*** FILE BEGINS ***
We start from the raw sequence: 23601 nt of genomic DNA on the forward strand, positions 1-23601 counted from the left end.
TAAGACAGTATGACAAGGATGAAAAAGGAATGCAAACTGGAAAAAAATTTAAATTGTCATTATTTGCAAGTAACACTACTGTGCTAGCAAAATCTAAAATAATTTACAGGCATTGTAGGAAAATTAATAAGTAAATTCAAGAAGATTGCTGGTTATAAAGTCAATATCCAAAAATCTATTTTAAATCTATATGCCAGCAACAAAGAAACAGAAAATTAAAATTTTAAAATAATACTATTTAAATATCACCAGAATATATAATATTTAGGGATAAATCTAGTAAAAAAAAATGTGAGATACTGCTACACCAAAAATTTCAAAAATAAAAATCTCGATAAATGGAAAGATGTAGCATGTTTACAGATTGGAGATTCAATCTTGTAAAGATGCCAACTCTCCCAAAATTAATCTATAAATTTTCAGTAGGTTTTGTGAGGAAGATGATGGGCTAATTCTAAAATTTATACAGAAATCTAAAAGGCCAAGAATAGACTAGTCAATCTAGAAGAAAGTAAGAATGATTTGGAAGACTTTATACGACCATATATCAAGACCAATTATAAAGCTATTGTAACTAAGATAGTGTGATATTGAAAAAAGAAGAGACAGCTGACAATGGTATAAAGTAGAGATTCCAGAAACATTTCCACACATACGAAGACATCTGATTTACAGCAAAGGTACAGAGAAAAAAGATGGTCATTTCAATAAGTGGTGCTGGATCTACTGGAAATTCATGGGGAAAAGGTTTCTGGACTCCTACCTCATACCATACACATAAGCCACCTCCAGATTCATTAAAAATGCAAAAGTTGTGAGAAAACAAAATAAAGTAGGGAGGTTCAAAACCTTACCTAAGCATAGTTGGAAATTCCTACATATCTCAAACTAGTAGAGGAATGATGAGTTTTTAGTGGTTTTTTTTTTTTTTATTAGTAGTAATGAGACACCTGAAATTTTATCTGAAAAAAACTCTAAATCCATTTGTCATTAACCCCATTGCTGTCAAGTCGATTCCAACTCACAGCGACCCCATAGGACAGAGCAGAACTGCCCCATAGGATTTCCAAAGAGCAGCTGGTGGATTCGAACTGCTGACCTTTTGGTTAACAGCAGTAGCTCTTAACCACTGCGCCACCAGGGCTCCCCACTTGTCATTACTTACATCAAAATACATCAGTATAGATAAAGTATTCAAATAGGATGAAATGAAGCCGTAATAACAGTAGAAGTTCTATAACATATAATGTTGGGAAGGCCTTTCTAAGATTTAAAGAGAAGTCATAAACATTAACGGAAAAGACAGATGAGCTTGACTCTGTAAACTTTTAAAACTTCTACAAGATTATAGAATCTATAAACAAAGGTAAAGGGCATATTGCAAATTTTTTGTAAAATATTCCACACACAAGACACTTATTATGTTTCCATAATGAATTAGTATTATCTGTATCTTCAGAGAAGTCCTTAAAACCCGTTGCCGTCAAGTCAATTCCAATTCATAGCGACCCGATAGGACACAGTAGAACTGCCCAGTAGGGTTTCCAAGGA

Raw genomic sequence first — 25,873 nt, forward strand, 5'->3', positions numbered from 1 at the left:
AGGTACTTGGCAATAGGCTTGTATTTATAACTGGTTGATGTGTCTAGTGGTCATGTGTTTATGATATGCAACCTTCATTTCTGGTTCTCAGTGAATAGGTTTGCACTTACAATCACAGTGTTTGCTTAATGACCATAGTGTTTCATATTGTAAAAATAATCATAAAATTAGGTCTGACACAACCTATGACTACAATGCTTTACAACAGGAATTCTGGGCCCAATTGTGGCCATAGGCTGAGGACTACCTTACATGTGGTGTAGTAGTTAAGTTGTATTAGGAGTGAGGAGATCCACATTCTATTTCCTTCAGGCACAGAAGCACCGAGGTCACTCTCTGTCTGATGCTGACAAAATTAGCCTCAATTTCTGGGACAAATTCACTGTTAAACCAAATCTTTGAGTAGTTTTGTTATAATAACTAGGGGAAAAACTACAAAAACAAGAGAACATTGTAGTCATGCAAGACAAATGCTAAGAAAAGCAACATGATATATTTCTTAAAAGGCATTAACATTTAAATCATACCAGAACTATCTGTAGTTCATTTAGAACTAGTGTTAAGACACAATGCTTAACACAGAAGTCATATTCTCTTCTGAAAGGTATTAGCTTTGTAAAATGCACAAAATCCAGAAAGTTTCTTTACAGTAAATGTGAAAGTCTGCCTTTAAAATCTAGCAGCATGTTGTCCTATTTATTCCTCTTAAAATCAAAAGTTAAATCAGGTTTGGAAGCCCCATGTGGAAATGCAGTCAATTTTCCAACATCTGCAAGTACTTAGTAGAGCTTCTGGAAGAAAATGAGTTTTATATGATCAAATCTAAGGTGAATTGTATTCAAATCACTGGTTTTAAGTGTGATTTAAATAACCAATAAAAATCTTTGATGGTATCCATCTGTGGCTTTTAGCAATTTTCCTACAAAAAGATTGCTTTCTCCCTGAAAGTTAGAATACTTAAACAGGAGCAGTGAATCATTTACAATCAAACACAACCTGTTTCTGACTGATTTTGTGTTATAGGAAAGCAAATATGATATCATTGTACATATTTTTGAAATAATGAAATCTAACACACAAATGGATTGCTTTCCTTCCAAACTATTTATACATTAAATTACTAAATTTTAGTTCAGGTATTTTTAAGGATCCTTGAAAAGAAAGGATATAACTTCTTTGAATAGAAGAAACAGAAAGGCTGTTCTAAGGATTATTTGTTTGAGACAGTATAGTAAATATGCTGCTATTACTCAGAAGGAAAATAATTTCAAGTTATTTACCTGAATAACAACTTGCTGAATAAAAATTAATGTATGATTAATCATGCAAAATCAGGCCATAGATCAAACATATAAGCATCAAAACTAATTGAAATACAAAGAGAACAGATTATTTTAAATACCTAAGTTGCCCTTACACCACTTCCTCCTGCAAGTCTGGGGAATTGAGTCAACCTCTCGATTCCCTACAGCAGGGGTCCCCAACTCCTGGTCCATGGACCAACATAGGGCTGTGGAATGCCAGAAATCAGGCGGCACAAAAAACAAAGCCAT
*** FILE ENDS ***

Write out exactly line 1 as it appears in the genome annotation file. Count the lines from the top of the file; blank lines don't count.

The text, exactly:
We start from the raw sequence: 23601 nt of genomic DNA on the forward strand, positions 1-23601 counted from the left end.